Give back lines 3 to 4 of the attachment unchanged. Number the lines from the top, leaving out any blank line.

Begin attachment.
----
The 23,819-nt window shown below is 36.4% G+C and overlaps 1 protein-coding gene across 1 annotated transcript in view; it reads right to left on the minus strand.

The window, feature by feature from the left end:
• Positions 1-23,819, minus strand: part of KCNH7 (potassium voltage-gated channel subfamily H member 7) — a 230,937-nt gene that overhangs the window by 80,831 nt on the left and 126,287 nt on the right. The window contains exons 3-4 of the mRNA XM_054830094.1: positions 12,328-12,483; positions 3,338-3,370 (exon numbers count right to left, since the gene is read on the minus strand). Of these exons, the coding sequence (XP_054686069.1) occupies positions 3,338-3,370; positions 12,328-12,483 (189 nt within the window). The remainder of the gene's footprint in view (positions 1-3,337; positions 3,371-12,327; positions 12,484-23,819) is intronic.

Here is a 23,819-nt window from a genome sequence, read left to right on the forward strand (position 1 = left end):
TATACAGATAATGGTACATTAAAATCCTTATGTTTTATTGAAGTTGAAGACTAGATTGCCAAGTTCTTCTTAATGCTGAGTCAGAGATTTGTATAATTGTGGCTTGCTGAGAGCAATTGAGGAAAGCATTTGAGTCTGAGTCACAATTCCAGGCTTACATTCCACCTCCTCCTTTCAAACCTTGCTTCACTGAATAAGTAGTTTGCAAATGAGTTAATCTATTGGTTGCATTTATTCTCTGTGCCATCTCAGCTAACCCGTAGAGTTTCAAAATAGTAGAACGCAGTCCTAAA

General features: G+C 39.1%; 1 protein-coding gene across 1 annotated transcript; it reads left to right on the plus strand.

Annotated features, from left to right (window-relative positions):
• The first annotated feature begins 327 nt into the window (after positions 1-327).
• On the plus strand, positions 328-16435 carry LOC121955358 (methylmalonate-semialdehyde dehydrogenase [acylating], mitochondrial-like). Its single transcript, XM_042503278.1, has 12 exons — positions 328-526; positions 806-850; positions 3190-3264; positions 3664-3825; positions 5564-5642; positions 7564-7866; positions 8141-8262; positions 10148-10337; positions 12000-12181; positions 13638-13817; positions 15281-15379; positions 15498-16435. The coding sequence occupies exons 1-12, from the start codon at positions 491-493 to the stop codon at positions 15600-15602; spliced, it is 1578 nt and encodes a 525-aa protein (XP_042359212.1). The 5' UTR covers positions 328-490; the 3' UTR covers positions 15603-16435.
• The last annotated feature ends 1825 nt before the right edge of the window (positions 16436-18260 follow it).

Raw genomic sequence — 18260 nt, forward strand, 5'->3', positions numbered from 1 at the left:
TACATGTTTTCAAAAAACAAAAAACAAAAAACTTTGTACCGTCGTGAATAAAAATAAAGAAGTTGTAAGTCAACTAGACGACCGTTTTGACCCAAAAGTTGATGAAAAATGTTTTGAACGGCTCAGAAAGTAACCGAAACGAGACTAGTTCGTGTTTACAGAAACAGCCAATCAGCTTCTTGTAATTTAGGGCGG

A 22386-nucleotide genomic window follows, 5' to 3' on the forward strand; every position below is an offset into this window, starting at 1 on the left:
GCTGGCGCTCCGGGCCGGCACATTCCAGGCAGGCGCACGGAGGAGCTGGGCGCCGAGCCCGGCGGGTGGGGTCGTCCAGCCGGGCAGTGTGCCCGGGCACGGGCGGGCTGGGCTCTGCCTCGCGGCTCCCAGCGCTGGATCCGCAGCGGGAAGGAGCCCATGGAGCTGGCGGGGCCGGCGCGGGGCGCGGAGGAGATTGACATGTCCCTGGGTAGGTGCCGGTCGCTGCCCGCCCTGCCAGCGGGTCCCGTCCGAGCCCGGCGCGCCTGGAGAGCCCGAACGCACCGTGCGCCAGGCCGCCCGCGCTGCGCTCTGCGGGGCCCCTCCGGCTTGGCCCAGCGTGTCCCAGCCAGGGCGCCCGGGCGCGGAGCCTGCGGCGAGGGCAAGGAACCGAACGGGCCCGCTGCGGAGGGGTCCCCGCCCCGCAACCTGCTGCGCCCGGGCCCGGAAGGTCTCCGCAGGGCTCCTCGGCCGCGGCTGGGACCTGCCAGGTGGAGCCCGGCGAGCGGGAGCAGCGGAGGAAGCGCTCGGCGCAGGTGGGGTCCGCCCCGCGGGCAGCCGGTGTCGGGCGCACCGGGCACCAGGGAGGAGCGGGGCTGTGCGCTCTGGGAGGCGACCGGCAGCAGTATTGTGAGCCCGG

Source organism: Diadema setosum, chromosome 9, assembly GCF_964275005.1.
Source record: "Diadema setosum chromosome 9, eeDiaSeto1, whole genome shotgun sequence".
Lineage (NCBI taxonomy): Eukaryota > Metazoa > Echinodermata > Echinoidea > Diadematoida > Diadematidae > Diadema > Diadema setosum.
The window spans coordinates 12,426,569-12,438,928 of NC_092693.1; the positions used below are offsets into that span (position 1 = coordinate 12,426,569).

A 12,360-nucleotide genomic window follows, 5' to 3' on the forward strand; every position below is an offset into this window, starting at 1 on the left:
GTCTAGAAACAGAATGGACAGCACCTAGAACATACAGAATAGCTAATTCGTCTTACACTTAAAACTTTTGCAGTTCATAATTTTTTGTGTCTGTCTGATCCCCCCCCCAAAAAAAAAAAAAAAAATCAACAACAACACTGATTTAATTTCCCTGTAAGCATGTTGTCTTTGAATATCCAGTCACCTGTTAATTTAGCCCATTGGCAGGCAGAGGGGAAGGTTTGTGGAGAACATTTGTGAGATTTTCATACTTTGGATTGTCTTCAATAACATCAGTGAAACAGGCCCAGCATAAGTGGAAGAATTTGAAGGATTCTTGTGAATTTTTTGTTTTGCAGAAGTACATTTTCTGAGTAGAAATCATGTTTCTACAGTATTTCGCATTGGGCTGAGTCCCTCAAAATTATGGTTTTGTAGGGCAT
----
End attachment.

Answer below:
• Positions 1-23,819, minus strand: part of KCNH7 (potassium voltage-gated channel subfamily H member 7) — a 230,937-nt gene that overhangs the window by 80,831 nt on the left and 126,287 nt on the right. The window contains exons 3-4 of the mRNA XM_054830094.1: positions 12,328-12,483; positions 3,338-3,370 (exon numbers count right to left, since the gene is read on the minus strand). Of these exons, the coding sequence (XP_054686069.1) occupies positions 3,338-3,370; positions 12,328-12,483 (189 nt within the window). The remainder of the gene's footprint in view (positions 1-3,337; positions 3,371-12,327; positions 12,484-23,819) is intronic.

Here is a 23,819-nt window from a genome sequence, read left to right on the forward strand (position 1 = left end):